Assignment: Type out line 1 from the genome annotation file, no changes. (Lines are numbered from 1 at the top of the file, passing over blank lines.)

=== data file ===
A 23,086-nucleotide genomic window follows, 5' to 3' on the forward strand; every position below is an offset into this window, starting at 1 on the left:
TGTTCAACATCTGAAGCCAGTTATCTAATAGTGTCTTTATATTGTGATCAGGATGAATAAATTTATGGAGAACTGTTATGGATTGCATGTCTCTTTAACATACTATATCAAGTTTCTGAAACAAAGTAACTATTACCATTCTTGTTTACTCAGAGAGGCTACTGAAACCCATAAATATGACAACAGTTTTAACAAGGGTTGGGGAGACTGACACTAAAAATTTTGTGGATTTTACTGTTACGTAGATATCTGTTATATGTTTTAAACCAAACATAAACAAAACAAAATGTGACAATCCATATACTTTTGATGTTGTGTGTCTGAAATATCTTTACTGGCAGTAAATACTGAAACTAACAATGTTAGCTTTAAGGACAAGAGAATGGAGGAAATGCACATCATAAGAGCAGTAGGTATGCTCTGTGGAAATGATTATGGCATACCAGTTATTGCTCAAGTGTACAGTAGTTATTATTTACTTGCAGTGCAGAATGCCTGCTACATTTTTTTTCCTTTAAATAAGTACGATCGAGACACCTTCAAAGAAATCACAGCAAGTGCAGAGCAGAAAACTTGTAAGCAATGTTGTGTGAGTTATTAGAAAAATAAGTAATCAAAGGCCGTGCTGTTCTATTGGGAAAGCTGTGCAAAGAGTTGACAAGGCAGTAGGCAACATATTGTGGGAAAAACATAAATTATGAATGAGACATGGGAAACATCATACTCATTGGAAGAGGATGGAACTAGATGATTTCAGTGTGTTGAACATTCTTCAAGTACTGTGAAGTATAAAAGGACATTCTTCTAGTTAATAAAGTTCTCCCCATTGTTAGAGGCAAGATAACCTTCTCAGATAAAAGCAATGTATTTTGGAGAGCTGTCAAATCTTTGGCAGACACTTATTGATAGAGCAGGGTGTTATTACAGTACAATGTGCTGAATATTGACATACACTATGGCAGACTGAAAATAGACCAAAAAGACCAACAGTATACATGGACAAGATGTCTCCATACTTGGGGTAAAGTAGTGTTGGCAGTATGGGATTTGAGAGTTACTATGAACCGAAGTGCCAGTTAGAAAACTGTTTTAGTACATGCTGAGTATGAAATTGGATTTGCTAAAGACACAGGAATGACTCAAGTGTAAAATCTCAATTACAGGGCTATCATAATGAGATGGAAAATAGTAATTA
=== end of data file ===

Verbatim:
A 23,086-nucleotide genomic window follows, 5' to 3' on the forward strand; every position below is an offset into this window, starting at 1 on the left: